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New Mexico Cannabis Legalization Effective June 29

Adult use — and growing — will become legal in New Mexico. But residents can’t legally buy weed until next year

KVIA

Tuesday, June 29 is the happy day New Mexico residents 21 and over can legally possess, use and grow Cannabis.

Patients in the state’s medical marijuana program are also excited about the new law, reports the Santa Fe New Mexican. Under the New Mexico Medical Cannabis Program, they have been limited to growing four mature plants. When the adult-use law takes effect Tuesday, it will allow each adult to grow six plants. The limit is 12 in a household with more than one adult.

Legalization of adult use of marijuana comes months ahead of a legal industry in the state for adult-use Cannabis.

It also, illogically, will remain illegal to purchase products in neighboring legal states Colorado and Arizona. So residents excited about legalization won’t be able to legally weed back to New Mexico across the border.

The gap between legal use and legal sales is an unresolved issue in the state’s still-developing adult-use marijuana industry. Many legalization advocates say people who are eager for legal weed will turn to unlicensed sources in the meantime.

‘People Are Currently Obtaining and Using Illegal Cannabis’

“We know that people are currently obtaining and using illegal Cannabis, and that will continue for 10 months,” said Emily Kaltenbach. Kaltenbach, a state director of the national Drug Policy Alliance, said the DPA helped draft the recreational cannabis legislation.

Linda Trujillo is superintendent of the New Mexico Regulation and Licensing Department, which will oversee the new cannabis industry. But Trujillo said she don’t necessarily expect to see an uptick in the illegal market.

Medical marijuana patient David Gonzales recommends marijuana seekers who aren’t growing their own should just be patient. He said they should simply wait until licensed stores open. Gonzales said the black market is a “scary” place for him.

He added there is no way to know where a product came from or what’s in it. “As far as health and legal issues, it’s enough for me to stay out of the black market.”

New Mexico Has Challenges To Overcome

On Tuesday, as legalization takes effect, the Regulation and Licensing Department’s Cannabis Control Division will hold a virtual forum. The division will gather input on the first proposed state guidelines for those who want to get into the industry.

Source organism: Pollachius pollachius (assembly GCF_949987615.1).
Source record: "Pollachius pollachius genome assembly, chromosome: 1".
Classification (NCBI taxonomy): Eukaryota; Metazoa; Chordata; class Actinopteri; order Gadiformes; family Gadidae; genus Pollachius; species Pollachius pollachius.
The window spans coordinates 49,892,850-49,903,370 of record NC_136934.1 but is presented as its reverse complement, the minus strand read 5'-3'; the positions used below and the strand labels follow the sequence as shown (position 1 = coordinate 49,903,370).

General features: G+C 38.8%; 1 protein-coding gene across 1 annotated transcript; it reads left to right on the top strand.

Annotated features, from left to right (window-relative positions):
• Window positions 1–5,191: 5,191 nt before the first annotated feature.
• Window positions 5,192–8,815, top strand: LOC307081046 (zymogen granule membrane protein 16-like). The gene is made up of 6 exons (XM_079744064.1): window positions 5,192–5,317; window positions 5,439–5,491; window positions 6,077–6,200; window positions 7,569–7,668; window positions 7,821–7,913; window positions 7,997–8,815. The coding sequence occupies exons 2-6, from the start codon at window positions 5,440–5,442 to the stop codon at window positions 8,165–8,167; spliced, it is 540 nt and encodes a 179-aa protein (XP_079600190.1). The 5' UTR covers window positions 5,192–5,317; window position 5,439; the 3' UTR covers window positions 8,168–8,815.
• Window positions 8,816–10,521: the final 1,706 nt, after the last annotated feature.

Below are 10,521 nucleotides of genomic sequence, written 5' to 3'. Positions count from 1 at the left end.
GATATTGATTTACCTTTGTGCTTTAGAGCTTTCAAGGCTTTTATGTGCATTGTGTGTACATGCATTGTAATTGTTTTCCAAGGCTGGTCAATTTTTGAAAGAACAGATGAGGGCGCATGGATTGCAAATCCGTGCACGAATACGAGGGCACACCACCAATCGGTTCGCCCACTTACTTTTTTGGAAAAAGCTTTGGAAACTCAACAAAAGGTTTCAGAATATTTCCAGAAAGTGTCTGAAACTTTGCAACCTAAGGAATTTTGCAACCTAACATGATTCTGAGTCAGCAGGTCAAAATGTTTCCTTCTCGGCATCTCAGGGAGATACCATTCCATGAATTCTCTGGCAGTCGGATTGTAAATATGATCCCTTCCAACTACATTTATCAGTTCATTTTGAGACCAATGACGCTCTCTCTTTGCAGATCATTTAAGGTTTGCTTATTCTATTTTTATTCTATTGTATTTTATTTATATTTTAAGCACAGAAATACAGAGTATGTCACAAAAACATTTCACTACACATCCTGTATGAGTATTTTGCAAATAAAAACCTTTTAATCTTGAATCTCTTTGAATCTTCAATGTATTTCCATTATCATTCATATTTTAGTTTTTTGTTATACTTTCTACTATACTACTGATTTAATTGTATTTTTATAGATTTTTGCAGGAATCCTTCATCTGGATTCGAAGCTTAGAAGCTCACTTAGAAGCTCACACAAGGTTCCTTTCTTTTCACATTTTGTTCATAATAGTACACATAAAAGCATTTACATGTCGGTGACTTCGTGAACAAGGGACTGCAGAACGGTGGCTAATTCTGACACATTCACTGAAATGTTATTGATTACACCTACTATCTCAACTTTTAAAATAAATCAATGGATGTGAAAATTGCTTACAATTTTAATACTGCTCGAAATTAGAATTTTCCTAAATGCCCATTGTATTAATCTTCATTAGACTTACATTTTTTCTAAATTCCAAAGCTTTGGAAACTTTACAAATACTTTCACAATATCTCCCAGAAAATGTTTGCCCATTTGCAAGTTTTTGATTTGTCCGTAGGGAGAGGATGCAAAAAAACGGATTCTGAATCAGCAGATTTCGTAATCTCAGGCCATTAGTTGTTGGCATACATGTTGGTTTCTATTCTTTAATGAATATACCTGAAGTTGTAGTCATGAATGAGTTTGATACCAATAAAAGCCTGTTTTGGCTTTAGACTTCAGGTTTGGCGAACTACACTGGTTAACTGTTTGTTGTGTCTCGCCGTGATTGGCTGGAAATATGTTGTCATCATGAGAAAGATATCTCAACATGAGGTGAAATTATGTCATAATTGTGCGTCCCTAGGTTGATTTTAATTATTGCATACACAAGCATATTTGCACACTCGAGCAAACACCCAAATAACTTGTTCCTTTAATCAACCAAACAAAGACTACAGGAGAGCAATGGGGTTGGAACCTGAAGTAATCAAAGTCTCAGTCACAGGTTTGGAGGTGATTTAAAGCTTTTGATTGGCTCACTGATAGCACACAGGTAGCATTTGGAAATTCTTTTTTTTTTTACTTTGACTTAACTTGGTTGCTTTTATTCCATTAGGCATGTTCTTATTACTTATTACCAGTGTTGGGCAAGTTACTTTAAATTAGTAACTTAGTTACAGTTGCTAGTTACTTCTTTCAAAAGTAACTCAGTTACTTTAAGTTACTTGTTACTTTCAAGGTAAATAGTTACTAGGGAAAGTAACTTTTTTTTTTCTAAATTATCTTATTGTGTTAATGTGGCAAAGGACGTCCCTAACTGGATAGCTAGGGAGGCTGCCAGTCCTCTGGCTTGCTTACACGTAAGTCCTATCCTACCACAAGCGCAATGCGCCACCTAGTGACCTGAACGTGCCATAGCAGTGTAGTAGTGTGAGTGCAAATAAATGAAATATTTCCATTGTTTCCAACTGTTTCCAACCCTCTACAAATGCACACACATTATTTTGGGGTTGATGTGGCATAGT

There are several challenges to overcome before applying for a license later this year. These include raising capital, navigating required water rights, finding a facility and developing security provisions.

The state has not yet released a set of proposed rules for retailers. However, it expects to start issuing licenses to sell cannabis next year — no later than April 1.

One nagging question is how the new law will help create equity. Lawmakers who backed legalization said their intention was that the law would include equity provisions. These provisions would help the people of color who were unfairly targeted under prohibition.

“It definitely feels like we’re building the ship as we sail,” said Henry Jake Foreman, program director at Albuquerque nonprofit New Mexico Community Capital. The group works to help Native American entrepreneurs in the state.

Foreman is raising money and developing support to help Native farmers get started. He said his biggest concern is “we are going to see a lot of out-of-state people come into this space.”

‘Sleepless Nights’ in New Mexico

That issue, Trujillo said, gives her “sleepless nights.”

Many worry that small New Mexico entrepreneurs will struggle to put together enough cash to enter the cannabis business. Meanwhile, larger, well-financed operations from out of state could take root.

Newcomers to the business will face stiff competition from established medical cannabis companies planning to expand into recreational sales. These large operations are likely to dominate the field, at least in the beginning, according to the New Mexican.

Trujillo worries prospective marijuana operators will “cash out their retirement or family savings, or put their home up to get money, and they’re not going to have thought it through.”

Her department will push legislators to create a social equity fund. She said fund would help ordinary New Mexicans break into the business.

State Rep. Javier Martínez (D-Albuquerque), one of the biggest proponents of the new law, initially proposed including an equity fund. But he dropped it as part of a compromise to keep the bill moving forward in the Legislature.

Martínez said he would introduce an amendment to the bill in next year’s session to include the equity funding provision. “We absolutely need to have a fund to support small entrepreneurs in New Mexico,” he said.

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